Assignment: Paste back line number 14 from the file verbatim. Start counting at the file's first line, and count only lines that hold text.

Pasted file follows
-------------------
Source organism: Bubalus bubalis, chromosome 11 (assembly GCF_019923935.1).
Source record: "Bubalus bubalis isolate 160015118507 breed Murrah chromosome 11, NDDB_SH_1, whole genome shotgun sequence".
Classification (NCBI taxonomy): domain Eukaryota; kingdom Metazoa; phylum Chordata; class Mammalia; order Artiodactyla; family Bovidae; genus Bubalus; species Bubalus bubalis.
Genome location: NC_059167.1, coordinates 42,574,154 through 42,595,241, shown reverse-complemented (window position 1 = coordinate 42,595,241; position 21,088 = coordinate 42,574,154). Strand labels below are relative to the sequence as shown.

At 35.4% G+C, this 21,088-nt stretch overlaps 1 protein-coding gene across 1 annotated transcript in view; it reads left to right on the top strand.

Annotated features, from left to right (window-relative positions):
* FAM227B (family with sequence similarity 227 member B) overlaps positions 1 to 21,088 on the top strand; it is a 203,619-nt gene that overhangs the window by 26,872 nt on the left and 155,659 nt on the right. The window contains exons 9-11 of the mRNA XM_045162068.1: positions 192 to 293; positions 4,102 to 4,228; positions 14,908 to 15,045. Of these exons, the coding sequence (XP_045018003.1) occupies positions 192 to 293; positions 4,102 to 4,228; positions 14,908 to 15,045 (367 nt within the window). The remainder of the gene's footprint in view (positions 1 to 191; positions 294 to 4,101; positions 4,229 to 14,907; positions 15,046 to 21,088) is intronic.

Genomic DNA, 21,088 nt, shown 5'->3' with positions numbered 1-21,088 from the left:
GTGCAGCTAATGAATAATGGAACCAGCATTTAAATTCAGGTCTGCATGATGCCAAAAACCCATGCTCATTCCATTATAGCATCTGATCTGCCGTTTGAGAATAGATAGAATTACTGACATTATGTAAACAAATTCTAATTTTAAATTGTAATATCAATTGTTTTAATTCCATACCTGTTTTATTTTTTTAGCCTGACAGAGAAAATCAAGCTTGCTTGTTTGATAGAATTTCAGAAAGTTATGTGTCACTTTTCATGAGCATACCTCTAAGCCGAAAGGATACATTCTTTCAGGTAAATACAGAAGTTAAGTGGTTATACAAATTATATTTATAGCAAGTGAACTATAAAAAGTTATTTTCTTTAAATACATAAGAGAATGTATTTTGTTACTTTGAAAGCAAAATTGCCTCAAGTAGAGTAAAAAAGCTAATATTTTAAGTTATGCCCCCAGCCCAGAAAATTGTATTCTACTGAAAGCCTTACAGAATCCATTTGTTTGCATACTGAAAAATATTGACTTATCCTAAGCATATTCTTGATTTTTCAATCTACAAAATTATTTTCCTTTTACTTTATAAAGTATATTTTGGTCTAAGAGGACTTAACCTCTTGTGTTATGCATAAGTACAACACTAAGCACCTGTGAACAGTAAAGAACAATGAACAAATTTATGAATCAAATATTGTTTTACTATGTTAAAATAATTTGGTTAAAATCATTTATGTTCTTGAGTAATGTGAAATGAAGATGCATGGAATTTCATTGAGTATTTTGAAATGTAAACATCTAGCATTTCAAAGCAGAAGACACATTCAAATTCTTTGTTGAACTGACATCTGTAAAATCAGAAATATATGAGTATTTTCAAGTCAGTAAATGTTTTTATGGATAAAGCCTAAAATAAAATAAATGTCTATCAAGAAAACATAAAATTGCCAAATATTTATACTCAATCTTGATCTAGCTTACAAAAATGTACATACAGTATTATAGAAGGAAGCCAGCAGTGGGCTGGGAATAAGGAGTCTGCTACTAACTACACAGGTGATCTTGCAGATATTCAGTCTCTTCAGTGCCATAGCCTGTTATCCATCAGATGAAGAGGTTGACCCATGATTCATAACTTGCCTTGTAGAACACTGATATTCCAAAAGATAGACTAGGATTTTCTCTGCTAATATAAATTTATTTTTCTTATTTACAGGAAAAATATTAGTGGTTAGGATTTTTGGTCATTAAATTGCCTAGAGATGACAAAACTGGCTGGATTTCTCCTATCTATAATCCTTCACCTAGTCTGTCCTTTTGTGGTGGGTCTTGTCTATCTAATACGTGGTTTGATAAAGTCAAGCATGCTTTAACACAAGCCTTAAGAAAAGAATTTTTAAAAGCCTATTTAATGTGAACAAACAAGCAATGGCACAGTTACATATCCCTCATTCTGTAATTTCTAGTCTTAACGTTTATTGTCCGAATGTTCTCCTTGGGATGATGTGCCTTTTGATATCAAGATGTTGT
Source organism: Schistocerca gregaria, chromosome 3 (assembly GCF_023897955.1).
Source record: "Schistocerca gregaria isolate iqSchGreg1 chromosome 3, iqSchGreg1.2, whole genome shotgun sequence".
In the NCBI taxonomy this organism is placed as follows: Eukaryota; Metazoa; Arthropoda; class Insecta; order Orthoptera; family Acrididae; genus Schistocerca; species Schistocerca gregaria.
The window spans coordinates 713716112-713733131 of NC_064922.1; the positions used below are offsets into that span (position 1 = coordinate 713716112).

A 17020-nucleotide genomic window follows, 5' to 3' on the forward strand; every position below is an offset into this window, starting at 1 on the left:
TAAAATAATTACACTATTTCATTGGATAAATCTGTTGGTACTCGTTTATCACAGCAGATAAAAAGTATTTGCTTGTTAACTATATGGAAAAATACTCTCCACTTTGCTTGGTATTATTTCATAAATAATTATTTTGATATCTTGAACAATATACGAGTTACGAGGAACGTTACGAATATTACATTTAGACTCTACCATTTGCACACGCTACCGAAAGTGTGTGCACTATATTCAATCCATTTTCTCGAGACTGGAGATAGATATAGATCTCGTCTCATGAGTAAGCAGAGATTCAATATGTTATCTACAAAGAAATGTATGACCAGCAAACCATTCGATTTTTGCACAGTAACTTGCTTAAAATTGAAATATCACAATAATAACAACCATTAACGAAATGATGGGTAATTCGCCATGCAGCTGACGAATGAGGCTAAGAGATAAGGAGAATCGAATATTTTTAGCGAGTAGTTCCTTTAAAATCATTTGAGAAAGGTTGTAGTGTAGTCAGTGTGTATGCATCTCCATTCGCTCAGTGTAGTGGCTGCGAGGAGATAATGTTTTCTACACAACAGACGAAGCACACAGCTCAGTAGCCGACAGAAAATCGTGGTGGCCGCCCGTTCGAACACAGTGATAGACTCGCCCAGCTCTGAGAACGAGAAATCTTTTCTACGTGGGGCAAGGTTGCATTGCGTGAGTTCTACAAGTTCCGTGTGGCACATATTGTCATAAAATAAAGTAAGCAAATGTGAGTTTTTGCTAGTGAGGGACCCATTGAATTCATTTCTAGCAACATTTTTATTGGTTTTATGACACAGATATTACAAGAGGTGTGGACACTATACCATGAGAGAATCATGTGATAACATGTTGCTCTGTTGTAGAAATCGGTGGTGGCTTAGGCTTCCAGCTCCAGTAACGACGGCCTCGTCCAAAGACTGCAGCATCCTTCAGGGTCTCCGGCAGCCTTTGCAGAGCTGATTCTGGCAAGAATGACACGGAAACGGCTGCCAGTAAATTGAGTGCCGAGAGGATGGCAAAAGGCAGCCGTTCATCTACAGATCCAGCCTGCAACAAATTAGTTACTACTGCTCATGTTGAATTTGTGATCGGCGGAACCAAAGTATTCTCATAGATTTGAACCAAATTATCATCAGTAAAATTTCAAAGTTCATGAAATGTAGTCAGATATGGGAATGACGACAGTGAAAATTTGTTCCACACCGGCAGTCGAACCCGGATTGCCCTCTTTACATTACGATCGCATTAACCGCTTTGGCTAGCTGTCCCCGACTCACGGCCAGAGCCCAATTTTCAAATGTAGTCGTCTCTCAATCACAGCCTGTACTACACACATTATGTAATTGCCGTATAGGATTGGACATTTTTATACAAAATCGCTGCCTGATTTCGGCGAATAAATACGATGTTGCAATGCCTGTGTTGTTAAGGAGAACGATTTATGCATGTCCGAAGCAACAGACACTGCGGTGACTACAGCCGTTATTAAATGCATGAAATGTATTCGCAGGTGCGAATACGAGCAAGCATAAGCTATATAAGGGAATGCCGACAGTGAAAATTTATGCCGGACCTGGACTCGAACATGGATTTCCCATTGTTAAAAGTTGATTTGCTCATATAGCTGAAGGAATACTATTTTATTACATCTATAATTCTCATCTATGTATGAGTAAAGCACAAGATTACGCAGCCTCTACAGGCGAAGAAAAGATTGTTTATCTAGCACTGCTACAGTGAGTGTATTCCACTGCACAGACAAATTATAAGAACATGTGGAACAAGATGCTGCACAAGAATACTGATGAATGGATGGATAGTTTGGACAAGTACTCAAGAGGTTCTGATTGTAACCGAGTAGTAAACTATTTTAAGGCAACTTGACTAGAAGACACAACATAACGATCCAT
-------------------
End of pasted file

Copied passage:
A 17020-nucleotide genomic window follows, 5' to 3' on the forward strand; every position below is an offset into this window, starting at 1 on the left: